Property Surveillance: The Basics

3 Things To Consider Before Purchasing A New Security System

Are you worried about a potential burglary in your home? Do you want to make sure that your home is protected even when you're on vacation? While some people just buy a dog and consider the matter over and done with, this isn't necessarily the best solution. Dogs can be bribed, may escape, or may hide when strangers try to break into your home. If you're really concerned about a potential robbery, you're going to need a more advanced solution. But, before you just go out and buy a system to install, here are some things that you should consider:

Camera placement: It used to be entirely too expensive to have cameras installed for personal use. Thankfully, modern technology has made it so that security systems with cameras are getting cheaper and cheaper. You're going to have to consider how many cameras you want and where they should be placed around your home. A lot of homeowners only get a front door camera installed, but that does no good when a thief sneaks over the back fence and breaks in that way. You'll want to talk to a professional about how many cameras are going to be best for a home like yours and where they need to be for maximum coverage.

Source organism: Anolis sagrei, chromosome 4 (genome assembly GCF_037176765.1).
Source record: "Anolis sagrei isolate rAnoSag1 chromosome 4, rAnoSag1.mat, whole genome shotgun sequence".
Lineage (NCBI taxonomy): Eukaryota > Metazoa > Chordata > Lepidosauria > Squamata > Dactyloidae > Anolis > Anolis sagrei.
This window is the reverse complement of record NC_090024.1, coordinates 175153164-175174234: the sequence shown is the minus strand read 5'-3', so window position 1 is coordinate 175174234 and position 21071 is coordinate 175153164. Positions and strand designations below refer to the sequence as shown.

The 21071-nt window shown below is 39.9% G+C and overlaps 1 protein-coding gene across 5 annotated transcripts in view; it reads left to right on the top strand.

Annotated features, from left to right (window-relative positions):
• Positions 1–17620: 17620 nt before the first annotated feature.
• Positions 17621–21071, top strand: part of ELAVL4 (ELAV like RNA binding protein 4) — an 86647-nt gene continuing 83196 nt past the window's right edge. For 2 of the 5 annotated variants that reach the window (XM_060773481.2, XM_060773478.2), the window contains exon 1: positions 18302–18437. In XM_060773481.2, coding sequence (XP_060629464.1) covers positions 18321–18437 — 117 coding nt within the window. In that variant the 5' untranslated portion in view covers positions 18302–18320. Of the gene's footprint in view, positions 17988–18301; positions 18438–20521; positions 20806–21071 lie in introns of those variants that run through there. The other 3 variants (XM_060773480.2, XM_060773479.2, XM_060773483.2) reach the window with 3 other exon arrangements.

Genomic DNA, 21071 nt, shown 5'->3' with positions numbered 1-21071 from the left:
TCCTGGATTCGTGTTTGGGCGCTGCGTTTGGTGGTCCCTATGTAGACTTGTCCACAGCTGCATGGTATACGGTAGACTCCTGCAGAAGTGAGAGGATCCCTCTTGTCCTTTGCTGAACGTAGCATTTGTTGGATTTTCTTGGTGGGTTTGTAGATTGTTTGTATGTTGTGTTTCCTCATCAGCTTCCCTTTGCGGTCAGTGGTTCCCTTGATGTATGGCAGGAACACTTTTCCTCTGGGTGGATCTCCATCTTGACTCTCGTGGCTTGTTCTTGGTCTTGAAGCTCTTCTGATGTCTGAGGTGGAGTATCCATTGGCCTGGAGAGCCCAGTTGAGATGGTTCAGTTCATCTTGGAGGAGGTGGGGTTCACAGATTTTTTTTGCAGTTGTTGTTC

Monitoring: Not all modern security systems are monitored by a particular company these days. Instead of having a bank of operators watching for signals from your security system, some systems simply send alerts directly to your phone and/or computer. This can allow you to take the appropriate response yourself because you know exactly who should and shouldn't be around your home. On the other hand, if you are busy when someone is breaking into your home, then there might be nobody to call the police until hours have gone by. 

Connection: Some security systems are connected to the internet and upload the recorded videos to a server somewhere. If your home burns or your computer is stolen, having the files saved in a remote location can help you figure out who or what might have been responsible. On the other hand, some of these systems don't save a local copy of these files either; if the internet goes down for some reason, then there is no way to recover the missing footage because it simply does not exist. Finding a system that has both options can sometimes cost more money, but it may be worth the additional expense.